Re: New To Group - Question About Transporting Fish Via Ice Reefers

Donald B. Valentine
 

--- In STMFC@..., Al Daumann <sp-blackwidow@...> wrote:

Greetings,
    Both the model railroad club I belong to (Santa Susana Railroad Historical Society in Simi Valley, CA) and my home layout (10' x 12' bedroom, the Burney, Redding & Western set in Northern California in the late 1940s) have reefer traffic.  I hope to learn and hopefully, eventually contribute some to the group.  Initially, it will likely be more questions than answers.

  On my freelanced home model railroad, I am considering modeling the transportation of fresh ocean fish from Northern California (e.g. Eureka) to points inland (e.g. Redding) and was wondering whether fresh / fresh frozen fish was transported in iced reefers in the late 1940s / early 1950s?  If so, does any one have any links or references to "fish ops" or "fish reefers"?  If they existed, were "fish reefers" dedicated to fish only service (not sure folks would want their strawberries or magazines smelling like an old mackerel)?

 I'm looking for thoughts on if / how common it was to transport fish in reefers and how credible it would to model such service in Northern California in the late 40s / early 50s.

 Thanks in advance,

Al Daumann

Hello Al,

Guess I'll have to echo Tony for the most part but from the opposite side of the nation. Up into the early 1950's express reefers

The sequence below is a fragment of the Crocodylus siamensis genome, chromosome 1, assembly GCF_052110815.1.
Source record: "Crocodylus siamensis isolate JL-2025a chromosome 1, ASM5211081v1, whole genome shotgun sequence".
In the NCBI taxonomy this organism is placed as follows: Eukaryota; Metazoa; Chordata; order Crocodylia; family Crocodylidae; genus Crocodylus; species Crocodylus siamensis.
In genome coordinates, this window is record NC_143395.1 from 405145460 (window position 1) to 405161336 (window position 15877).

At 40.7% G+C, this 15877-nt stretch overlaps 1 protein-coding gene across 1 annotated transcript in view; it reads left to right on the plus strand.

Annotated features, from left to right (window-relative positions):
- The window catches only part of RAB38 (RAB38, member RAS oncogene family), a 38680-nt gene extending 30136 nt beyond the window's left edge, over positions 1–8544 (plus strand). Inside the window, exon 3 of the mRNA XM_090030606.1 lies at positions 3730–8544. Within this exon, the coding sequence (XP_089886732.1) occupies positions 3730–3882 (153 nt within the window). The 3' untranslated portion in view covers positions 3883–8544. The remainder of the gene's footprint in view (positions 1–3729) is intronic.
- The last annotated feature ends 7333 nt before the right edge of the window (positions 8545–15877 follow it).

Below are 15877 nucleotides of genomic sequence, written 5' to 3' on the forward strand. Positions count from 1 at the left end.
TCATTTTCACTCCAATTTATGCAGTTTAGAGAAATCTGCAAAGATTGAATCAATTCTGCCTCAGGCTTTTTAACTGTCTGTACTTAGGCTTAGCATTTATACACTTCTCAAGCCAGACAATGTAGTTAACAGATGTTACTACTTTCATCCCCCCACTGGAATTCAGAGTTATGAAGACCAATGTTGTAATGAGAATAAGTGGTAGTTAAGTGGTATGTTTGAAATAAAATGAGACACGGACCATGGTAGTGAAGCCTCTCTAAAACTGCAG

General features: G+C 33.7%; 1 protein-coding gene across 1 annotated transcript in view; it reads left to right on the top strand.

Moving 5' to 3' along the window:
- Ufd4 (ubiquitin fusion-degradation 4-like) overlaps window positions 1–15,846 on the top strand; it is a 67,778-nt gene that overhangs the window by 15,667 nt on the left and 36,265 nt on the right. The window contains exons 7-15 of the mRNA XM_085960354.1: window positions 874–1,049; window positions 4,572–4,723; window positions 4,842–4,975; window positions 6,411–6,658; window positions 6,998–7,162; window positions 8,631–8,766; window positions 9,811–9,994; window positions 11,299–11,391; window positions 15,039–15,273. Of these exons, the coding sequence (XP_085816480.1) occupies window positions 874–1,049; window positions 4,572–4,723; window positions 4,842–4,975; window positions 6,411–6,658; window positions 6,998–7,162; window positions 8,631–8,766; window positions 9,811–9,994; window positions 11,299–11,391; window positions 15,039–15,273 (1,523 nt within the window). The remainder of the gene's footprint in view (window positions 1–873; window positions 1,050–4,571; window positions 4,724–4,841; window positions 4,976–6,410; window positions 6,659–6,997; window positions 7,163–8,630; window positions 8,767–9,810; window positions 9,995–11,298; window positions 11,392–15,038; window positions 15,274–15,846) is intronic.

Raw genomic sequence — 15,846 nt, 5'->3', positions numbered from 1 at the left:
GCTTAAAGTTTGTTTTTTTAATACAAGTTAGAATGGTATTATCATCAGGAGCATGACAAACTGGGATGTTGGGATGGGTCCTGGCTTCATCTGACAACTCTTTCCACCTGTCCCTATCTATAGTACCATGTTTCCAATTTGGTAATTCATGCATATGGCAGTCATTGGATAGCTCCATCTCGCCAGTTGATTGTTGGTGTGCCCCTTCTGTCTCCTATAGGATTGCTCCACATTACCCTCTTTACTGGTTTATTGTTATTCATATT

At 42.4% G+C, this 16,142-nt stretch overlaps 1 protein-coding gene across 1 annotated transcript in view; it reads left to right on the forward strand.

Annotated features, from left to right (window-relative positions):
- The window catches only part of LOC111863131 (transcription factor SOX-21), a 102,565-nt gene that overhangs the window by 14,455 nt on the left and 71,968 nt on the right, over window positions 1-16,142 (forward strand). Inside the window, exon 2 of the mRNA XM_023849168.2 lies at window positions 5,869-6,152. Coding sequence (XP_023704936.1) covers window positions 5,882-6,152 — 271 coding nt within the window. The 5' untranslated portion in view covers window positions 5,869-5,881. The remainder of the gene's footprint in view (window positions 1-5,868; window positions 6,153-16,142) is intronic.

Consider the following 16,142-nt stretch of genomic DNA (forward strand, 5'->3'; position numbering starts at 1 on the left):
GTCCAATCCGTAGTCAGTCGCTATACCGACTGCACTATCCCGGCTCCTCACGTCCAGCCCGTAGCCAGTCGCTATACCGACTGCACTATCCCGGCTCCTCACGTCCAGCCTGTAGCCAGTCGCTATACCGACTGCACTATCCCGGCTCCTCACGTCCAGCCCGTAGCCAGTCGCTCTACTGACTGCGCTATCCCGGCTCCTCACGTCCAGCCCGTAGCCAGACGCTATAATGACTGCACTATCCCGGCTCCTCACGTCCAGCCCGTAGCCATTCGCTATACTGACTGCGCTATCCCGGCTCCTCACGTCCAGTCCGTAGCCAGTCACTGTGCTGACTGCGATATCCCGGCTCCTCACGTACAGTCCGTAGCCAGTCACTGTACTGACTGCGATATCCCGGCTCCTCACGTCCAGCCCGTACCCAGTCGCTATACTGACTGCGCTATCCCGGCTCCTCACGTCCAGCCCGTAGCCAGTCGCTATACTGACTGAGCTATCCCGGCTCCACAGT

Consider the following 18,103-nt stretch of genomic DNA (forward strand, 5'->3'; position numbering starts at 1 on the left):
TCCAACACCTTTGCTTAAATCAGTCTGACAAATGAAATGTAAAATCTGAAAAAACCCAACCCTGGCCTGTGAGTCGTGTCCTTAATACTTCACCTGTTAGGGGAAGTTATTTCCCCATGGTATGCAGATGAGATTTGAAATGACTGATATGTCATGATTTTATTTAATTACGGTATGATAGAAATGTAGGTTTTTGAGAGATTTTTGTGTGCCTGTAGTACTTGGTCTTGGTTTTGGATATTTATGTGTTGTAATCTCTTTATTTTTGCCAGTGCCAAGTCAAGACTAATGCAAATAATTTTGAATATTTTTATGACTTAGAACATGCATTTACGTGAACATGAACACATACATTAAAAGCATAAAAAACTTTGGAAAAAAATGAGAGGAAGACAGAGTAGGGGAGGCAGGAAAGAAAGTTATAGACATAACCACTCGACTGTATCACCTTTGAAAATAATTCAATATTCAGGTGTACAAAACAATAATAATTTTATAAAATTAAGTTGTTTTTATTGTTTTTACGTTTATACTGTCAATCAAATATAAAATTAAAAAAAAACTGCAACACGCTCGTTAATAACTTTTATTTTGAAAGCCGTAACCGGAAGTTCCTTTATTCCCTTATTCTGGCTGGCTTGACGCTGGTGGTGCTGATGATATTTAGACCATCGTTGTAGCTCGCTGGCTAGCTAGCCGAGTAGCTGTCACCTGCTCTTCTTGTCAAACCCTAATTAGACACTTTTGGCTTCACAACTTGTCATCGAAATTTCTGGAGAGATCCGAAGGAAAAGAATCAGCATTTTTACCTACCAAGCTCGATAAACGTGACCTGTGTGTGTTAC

with iced fresh fish and other seafood were regularly seen on The Gull, which operated between Boston, Mass. and Halifax, Nova Scotia
on a dailey basis via the B&M, MEC, CPR and CNR. It should be remembered that many of the people in Nova Scotia's Annapolis Valley
were the desecendants of the New England Planters. These were people
from Connecticut largely who responded to the Royal Governor's call in 1763 and 1764 for settlers to occupy farms abandoned by the French after the French & Indian War. In the last two decades of the 1800's many of the descendants of these people returned to New England, largely to the suburban Boston area. For the next 50 to 60 years it appears that it was largely these same people that contributed to a higher consumption of fish in the Boston area than found in many major cities. My own grandmother was one of these people and she worked for the B&M for 32 years. Fish was common on her table and she knew exactly when it came and when and where to get what she wanted at that best price! It seems hard to believe with the large fishing fleets in Gloucester and Cape Ann, not to mention Fall River and New Bedford, but that is the way things were in the first half of the 1900's in the Boston area. An express reefer of fish on The Gull was a regular thing and two cars were not uncommon.

Hope this helps even if not California based info, Don Valentine

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